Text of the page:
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How to make perfect fittings when sewing printed fabric ?

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For almost invisible seams, it’s possible to adjust the fit of your fabric’s prints when assembling the different pieces.

Here are a few tips to help you succeed in this task, which is not as perilous as it may seem!

To join or not to join?

First of all, it’s not compulsory to join patterns when sewing a garment. It depends on how you want the garment to look, and on the pattern itself: stripes, flowers, asymmetrical motifs…

On a back-zipped dress with an invisible zip, for example, it’s best to connect the motifs. This will make the seams more discreet. So start by thinking carefully about what you want. However, if you’re just starting out, you can also choose not to add this difficulty!

Some pieces of fabric, for example, with gathers or darts in certain places, can’t necessarily be joined, as they will offset the patterns. Similarly, armholes are rarely connected. You can therefore choose to concentrate on the pattern’s most visible seams, without necessarily ensuring that all the motifs are perfectly joined.

Fabric samples

Plan for more fabric

The first thing to note if you decide to connect patterns is that you’ll need more fabric than advertised on the chosen pattern.

The larger the pattern, the more fabric you’ll need. For smaller patterns that repeat over a smaller area, it will be easier to make the connection without wasting too much fabric.

You’ll also need to cut all your pieces in the same direction. This is essential to ensure that all motifs are placed harmoniously on the finished garment.

Buying fabric in bulk is a great way to save money

Joining patterns: how do I go about it?

The important thing here is to find the place where the fabric pieces will meet. You need to join the patterns at the line where you’re going to sew.

If your pattern doesn’t include seam allowances and you have to add them to the cut, don’t do anything. If your pattern does include seam allowances, draw the seam line on your first piece (the seam allowance is usually 1 cm).

You will then cut each piece of your pattern one by one, on a single layer of fabric. Take your time with this step. Cut the first piece of fabric and iron the seam allowance to the inside of your piece. This will give you a clear view of where you need to connect the pattern.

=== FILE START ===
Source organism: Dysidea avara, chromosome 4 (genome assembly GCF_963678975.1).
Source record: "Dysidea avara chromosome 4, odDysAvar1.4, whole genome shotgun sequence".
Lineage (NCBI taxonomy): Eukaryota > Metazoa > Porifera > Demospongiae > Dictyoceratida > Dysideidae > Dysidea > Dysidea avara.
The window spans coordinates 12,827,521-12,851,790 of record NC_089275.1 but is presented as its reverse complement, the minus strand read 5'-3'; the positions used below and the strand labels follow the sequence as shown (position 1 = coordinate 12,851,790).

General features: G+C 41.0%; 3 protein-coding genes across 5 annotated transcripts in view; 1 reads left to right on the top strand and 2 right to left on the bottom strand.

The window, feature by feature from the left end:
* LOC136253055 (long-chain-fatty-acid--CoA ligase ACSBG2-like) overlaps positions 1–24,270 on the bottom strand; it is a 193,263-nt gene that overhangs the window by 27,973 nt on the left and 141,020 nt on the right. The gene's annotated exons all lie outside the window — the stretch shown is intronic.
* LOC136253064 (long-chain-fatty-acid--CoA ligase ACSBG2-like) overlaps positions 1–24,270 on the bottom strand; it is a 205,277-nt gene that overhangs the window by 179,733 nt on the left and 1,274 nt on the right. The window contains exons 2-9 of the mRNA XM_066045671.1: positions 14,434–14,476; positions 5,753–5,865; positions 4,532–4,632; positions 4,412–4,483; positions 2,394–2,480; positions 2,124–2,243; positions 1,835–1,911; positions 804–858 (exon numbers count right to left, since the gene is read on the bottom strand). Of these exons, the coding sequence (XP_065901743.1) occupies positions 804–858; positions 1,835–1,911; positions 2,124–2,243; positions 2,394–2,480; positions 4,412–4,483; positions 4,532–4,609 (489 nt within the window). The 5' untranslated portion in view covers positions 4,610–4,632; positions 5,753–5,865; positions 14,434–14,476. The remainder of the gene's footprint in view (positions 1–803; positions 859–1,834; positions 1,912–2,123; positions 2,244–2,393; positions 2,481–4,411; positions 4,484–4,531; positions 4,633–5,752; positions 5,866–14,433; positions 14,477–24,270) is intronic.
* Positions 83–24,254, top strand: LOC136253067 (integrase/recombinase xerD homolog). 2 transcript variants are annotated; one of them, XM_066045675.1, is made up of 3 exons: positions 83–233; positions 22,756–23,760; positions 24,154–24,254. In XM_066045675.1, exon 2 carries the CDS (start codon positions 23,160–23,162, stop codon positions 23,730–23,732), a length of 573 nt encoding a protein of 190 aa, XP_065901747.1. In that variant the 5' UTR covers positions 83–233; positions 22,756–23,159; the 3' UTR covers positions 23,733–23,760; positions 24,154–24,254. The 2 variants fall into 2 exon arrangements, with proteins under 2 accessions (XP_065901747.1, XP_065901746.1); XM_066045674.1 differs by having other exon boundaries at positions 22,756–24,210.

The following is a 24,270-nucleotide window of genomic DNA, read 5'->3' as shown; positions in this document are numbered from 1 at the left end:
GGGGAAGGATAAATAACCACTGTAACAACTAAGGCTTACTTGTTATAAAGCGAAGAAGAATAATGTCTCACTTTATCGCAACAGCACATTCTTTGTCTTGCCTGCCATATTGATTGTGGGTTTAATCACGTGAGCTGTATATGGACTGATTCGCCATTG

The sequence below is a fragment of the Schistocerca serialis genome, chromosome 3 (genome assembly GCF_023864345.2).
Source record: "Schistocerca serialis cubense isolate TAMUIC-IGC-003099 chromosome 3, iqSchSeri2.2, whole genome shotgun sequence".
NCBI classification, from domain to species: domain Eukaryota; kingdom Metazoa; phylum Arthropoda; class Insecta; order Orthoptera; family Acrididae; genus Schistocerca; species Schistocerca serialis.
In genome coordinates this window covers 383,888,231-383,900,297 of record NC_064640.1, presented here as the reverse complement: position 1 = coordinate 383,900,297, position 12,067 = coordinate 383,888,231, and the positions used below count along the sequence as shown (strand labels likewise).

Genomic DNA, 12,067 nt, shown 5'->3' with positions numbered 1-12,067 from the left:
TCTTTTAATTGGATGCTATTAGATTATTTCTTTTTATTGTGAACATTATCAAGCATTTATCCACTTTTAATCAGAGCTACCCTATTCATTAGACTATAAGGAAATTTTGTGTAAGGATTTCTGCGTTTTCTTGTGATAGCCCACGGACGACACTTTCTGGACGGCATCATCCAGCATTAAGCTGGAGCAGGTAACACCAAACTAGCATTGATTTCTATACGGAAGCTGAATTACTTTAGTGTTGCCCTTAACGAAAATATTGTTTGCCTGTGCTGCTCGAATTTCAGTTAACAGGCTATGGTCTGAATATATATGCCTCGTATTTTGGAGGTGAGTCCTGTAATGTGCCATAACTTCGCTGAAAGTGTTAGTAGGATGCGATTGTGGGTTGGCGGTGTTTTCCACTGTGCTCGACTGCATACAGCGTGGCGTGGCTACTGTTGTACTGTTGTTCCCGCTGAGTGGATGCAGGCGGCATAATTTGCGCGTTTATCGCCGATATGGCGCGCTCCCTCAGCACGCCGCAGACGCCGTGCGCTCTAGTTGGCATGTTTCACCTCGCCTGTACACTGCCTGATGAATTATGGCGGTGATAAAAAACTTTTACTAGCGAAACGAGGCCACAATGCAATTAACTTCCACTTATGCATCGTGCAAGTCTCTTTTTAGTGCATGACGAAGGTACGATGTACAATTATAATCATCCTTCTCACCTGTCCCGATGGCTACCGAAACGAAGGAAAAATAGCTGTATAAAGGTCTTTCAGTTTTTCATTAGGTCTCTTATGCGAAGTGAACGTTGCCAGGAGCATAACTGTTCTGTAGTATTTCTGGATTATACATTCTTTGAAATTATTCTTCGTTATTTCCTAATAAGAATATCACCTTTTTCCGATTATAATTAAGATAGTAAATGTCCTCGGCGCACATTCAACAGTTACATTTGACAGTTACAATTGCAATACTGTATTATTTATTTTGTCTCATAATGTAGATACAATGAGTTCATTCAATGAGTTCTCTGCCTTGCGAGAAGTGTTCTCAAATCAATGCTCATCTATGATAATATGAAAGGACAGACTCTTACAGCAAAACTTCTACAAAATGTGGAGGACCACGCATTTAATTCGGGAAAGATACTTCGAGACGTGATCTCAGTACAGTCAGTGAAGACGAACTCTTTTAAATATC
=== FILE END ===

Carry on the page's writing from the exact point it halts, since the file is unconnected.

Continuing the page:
Then place your freshly cut piece on your fabric coupon, making sure that the pattern is well connected at the future seam. Pin your piece in place. Next, take the second pattern piece that will be joined to the previous one (the two halves of the back of a blouse, for example), still with the seam allowances folded inwards. Carefully pin the pattern to the fabric and detach the cut piece. Unfold or add the seam allowance, depending on the pattern you’re using. All that’s left is to cut this piece.

Do the same for all the pieces you want to join. It’s time-consuming, but you’ll get the perfect join!

Fittings on a suit

Take your time sewing

Having carefully prepared the various parts of the project, the crucial step remains: sewing! It’s a step you mustn’t neglect if you don’t want to spoil all the preparatory work.

Before sewing, start by pinning the pieces together. Between each pin, check that the motifs are properly connected to the right side of the fabric. To make sure nothing moves when you move on to the machine sewing stage, you can build up the individual pieces along the seam line.

You then proceed to assembly, taking your time and checking each time that the fabrics have not moved.

Certain fluid fabrics like viscose or silk tend to slip during assembly. We therefore take care to pin them well. Or use tissue paper and remove it afterwards.

What about you? Are you in the habit of joining patterns on the garments you sew? Are you tempted to give it a try?

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